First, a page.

Our story today involves two strips: one a longtime legacy strip, now shambling forward forever in zombie reruns, and another that was considered a fresh and different comics page perspective when it was launched a mere 25 years ago. Both have gags today that are, quite frankly, disgusting, though the visual cues signifying what’s happening are quite subtle, and it’s interesting to see how the colorist reacted in each case. In Crock, the joke is that little Otis, assuming that his mother would not allow him to have a pet camel because camels shit so much, has covered the beast’s anus with what appears to be medical tape, an extremely temporary solution that can only end in a lower GI crisis for the poor animal, a fecal explosion, or both. The colorist managed to spot the butthole-covering gauze and colored it white, in contrast with the brownish camel fur, ensuring that we all recognize Otis’s stratagem and anticipate the horror to come.

In Rhymes With Orange, meanwhile, the joke is that if you’re a snowman, a “urine test” isn’t a test of your own urine, but rather a test of urine that others have deposited on you, with the implication being that even sentient snowmen are used as a convenient object on which animals, and possibly people, urinate, much to the snowmen’s presumed disgust. You can see a little triangle at the bottom left of our patient that presumably represents a small section of his body that had been partially melted by a steaming stream of dog piss. This should by rights be a soft yellow color, and the fact that it’s as white as the rest of him means one of two things: either the colorist took stock of all this and said “No, not today, I will not cross this line and spend my workday examining the color choices in Adobe Photoshop and deciding which best represents pee, I have an MFA in graphic design,” or they blessedly just didn’t get the joke in the first place, which really puts them one up on all of us.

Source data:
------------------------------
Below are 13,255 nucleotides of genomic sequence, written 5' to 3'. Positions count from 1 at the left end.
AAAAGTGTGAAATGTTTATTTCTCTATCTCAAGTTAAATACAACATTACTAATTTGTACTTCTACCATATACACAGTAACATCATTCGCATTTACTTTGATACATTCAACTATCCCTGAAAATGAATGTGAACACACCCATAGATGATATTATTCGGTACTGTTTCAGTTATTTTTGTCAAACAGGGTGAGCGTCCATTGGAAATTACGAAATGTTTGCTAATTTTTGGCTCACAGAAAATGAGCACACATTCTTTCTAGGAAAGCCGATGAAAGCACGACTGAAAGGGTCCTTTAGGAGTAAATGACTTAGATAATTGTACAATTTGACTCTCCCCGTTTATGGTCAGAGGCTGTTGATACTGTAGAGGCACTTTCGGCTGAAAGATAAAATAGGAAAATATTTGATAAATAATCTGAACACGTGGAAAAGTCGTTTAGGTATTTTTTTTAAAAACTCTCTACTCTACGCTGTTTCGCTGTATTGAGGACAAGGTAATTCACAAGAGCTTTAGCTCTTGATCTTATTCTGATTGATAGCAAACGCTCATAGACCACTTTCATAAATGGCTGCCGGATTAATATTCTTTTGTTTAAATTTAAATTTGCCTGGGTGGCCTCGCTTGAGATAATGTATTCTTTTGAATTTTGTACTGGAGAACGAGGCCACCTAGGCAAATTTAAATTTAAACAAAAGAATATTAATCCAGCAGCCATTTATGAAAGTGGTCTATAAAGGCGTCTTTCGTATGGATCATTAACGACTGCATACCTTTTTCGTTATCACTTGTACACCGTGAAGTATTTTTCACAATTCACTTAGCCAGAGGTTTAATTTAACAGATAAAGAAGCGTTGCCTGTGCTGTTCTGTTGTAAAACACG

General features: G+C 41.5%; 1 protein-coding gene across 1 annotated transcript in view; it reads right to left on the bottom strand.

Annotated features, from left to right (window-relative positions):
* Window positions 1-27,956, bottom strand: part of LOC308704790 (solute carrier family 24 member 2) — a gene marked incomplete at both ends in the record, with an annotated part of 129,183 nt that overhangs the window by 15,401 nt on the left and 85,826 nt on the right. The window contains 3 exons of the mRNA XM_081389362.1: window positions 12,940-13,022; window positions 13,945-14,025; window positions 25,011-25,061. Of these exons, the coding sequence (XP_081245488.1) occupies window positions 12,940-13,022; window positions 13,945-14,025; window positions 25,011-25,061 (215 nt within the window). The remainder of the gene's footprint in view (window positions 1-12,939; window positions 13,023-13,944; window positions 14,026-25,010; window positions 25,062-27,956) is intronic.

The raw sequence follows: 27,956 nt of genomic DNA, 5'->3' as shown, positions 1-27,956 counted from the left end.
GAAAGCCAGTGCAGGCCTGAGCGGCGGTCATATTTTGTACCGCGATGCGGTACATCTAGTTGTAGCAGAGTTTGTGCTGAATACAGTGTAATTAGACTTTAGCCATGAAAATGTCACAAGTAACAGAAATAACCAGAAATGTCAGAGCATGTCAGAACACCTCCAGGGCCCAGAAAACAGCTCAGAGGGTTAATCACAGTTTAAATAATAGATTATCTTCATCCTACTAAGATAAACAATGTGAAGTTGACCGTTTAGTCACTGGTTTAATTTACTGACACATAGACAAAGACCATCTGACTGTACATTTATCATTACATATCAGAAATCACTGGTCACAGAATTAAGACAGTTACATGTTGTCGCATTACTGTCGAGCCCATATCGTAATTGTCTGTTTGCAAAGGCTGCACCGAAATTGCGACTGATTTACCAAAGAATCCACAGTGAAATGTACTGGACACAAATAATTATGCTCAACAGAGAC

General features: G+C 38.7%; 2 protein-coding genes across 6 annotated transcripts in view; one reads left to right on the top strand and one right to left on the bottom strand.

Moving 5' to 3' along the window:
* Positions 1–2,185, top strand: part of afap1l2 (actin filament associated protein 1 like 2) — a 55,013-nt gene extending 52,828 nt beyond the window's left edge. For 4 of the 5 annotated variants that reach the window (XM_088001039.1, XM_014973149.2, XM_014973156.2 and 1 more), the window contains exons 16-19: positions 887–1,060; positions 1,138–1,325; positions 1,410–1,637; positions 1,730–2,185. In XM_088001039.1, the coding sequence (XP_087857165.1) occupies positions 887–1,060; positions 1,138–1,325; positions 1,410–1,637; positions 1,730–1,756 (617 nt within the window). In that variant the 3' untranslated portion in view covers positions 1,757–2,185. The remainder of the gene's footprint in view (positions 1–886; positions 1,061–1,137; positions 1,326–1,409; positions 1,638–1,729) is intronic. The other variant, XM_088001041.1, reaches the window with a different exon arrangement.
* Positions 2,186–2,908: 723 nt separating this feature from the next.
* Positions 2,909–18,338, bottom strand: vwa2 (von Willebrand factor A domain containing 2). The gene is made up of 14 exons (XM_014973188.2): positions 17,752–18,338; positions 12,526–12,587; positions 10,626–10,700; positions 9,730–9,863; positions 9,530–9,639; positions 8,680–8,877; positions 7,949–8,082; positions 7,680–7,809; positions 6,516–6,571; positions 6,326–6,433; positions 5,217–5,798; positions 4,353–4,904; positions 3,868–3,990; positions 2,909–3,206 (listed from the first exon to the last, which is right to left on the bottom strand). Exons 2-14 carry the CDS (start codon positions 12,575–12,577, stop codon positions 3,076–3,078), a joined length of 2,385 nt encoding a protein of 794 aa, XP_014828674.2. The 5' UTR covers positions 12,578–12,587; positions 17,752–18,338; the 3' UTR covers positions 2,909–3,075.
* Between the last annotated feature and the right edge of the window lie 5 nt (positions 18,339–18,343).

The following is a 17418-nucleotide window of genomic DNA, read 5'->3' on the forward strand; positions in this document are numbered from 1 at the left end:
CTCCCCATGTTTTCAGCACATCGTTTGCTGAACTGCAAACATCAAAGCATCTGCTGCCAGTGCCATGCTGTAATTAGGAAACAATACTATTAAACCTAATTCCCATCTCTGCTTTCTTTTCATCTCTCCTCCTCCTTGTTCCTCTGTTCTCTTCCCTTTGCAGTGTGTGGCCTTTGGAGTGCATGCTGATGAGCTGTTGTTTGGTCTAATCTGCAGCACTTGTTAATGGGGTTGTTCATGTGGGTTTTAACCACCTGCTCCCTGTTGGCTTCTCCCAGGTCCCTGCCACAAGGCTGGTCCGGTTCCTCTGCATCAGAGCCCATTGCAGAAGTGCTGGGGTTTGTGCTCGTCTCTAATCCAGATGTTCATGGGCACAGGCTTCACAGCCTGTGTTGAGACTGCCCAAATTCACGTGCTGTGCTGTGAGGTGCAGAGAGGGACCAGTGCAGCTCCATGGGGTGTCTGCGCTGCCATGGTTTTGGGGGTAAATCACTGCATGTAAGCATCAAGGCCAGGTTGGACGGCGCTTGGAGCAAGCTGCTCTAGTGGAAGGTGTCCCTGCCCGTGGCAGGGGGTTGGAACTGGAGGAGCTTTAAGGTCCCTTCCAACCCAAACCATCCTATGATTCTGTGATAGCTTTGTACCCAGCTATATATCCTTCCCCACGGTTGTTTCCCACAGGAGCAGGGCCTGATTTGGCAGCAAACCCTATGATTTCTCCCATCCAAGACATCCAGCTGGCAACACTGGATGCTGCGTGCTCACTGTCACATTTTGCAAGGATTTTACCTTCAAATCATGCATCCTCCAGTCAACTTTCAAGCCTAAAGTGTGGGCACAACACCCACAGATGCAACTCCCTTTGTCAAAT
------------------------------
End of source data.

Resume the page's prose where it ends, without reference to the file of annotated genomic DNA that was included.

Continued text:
Mary Worth, 3/2/20

I’m absolutely in love with the idea that Jared is such an intense Star Wars fanboy that he’d feel compelled to see a parody Star Wars film but would experience great emotional distress while doing so, like he was watching a horror movie. Clearly the most unnerving scene was the “one with the lightsaber,” in which I feel safe in assuming that the iconic laser sword, normally used by noble space monks to fight each other even though they have access to perfectly good guns, became a very on-the-nose visual metaphor for a dick. Jared couldn’t even stand to look at that one! The pleasure of recognition and the pain of irreverence, intermingled in a single cinematic experience! It must’ve been deliciously uncomfortable for the poor lad.

Family Circus, 3/2/20

Ha ha, it’s funny because Dolly is heavily invested in the patriarchy!

Funky Winkerbean, 3/2/20